Nissan redesigned the Rogue into its second generation in 2014, so the 2015 model saw just a handful of minor updates. The basics stayed the same, including a 2.5L four-cylinder engine (170 hp and 175 lb-ft of torque) and an automatic CVT. The Rogue is the third-most-efficient vehicle among front-wheel drive compact utility vehicles; it’s also noteworthy for a seven-seat option, though it wasn’t offered in the S and SV trim levels that qualify for the Rogue’s inclusion here.

What features does it have?

The entry-level Nissan Rogue S’s notable standard features are heated side mirrors, Bluetooth, a 5.0-inch infotainment display, backup camera, sliding and reclining second-row seating, cruise control, and tire-pressure monitoring.

SV FWD trim adds alloy wheels, a panoramic sunroof, auto on/off headlights, fog lights, passive keyless entry, heated front seats, and power driver’s seat adjustments.

What’s missing?

Among the items you won’t find in a front-wheel drive Rogue are third-row seating, a larger infotainment display, navigation, advanced driver assist features, a power tailgate, bigger wheels, dual-zone A/C, and leather seating.

  1. Mitsubishi Outlander 2.4L (9.5/7.5/8.6)

Mitsubishi OutlanderLike Nissan, Mitsubishi had redesigned its compact crossover model, the Outlander, in 2014, so the 2015 model received minor updates. Among the things carried over was its powertrain, consisting of a 2.4L four-cylinder engine (166 hp/162 lb-ft) and a continuously variable transmission. The front-wheel drive Outlander came in a single trim, the entry-level ES. The Outlander offered a seven-seat option, but like that in the Rogue, it couldn’t be had in combination with front-wheel drive.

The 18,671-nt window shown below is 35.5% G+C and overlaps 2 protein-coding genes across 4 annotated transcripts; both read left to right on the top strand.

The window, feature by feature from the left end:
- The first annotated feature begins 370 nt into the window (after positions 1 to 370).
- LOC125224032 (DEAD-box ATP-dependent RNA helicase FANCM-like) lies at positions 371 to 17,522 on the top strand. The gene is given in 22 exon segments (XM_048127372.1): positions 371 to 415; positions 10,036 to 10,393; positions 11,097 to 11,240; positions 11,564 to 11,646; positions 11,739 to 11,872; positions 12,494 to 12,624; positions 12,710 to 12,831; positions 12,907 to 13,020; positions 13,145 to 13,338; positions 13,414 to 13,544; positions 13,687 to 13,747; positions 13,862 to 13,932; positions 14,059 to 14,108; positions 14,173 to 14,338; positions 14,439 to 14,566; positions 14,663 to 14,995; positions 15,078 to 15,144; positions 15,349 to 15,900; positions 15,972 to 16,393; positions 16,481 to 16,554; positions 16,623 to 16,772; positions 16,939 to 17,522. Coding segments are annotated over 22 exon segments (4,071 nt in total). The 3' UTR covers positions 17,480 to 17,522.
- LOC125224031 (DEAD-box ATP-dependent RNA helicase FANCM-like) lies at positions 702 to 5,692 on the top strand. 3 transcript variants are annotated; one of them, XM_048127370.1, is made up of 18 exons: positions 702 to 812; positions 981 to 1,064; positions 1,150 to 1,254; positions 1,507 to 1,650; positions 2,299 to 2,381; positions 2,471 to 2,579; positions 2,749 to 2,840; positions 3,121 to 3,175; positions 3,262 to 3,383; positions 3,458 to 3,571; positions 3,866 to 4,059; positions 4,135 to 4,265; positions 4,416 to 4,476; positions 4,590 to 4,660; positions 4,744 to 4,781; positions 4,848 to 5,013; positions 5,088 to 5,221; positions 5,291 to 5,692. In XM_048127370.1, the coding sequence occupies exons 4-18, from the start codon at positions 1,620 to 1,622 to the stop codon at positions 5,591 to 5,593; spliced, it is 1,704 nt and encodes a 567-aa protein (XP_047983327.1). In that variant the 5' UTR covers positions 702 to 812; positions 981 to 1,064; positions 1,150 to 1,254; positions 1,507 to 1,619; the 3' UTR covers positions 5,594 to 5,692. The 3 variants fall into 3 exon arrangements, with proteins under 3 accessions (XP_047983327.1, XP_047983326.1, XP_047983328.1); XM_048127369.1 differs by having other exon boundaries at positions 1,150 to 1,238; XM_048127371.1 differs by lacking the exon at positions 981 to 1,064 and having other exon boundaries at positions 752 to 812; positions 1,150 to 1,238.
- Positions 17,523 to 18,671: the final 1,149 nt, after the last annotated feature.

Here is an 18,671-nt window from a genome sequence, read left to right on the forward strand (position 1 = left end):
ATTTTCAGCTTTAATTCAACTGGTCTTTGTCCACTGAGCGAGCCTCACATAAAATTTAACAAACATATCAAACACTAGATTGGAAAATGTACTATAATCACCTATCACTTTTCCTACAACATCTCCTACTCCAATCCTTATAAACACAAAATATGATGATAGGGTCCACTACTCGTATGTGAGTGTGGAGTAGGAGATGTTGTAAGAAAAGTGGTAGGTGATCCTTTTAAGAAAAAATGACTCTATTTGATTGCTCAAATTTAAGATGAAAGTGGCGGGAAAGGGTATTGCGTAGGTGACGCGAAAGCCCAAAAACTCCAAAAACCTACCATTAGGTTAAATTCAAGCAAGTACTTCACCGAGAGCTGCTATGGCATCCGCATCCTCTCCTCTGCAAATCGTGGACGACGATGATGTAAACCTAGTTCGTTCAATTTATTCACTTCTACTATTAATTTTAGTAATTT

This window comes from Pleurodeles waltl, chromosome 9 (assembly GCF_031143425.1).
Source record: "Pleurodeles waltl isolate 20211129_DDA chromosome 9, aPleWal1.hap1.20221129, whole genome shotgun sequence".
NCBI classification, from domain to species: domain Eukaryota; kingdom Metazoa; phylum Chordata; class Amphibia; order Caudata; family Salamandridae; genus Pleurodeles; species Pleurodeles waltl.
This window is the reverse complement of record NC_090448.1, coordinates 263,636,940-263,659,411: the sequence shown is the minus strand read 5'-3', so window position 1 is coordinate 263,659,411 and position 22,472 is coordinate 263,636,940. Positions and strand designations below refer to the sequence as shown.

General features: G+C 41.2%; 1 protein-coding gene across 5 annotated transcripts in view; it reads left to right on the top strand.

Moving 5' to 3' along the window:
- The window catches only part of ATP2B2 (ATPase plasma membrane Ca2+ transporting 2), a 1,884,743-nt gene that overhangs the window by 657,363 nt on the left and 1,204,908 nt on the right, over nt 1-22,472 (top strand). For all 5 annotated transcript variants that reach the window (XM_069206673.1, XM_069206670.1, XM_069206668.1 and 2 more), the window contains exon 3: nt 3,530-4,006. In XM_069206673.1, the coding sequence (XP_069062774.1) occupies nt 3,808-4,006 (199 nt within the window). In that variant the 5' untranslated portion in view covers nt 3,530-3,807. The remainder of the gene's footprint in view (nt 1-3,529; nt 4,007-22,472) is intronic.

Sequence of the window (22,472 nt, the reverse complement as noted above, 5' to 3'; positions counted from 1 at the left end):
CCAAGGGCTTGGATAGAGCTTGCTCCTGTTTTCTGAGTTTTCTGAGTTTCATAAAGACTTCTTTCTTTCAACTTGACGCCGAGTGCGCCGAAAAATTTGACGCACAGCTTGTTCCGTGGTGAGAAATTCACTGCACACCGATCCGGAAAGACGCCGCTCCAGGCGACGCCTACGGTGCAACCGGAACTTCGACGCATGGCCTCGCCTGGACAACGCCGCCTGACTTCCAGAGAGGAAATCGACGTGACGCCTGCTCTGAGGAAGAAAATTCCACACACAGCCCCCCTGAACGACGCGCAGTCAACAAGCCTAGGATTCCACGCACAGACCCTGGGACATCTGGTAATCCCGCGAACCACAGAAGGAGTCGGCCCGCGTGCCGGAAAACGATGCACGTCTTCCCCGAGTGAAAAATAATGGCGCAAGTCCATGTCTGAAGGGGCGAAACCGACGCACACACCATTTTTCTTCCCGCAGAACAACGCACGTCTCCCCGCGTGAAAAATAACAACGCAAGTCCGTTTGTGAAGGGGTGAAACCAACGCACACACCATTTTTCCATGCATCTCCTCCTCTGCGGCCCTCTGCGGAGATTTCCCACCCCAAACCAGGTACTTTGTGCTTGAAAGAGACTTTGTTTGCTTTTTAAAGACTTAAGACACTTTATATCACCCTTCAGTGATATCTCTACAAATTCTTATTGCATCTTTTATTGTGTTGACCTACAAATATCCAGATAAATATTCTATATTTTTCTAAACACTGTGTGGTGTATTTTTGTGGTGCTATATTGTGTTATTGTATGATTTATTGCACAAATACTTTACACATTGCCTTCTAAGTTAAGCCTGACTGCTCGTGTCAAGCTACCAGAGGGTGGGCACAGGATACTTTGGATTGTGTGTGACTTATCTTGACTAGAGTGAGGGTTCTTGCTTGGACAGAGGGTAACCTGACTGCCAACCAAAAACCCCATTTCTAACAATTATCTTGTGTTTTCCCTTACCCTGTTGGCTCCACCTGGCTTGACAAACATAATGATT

What features does it have?

The front-wheel drive 2015 Mitsubishi Outlander ES came standard with alloy wheels, auto-off headlights, heated side mirrors and front seats, a leather-trimmed steering wheel, automatic climate control, Bluetooth, power windows, keyless entry, and cruise control.

What’s missing?

SE AWD trim was where Mitsubishi offered niceties like dual-zone climate control, fog lights, and passive keyless entry. The top-end GT AWD brought active driver assist features (forward collision mitigation, lane-departure warning and adaptive cruise control), larger wheels, Xenon headlights, a power driver’s seat, rain-sensing wipers, and leather upholstery.

  1. Toyota RAV4 2.4L (10.0/7.6/8.9)2020 Toyota RAV4 Compact SUV Grey

We were surprised to discover that efficiency-obsessed Toyota’s RAV4 only just made it onto our list of the top five most efficient front-drive crossovers. Toyota had redesigned the RAV4 into its fourth generation in 2013, and the first-ever RAV4 gas-electric hybrid debuted in 2016. All 2015 models used a 2.5L four-cylinder engine (176 hp/172 lb-ft) and a six-speed transmission. Front-wheel drive was offered in LE and XLE trims.

Toyota built the 2015 RAV4 in Woodstock, Ontario.

What features does it have?

RAV4 LE was fitted with air conditioning, Bluetooth, power locks/windows/heated mirrors, keyless entry, and cruise control. An optional upgrade package added a 6.1-inch infotainment screen, heated front seats, roof rails, and a backup camera.

XLE trim built on the LE with the upgrade package, adding dual-zone climate control, sport seats, automatic on/off headlights, a sunroof, fog lights, variable intermittent wipers, and an anti-theft system. The RAV4 XLE FWD could be further optioned with navigation.

What’s missing?

Larger wheels, leather upholstery, a power driver’s seat, auto-dimming rearview mirror, passive keyless entry, and a power tailgate were only offered in Limited trim, which also came standard with AWD.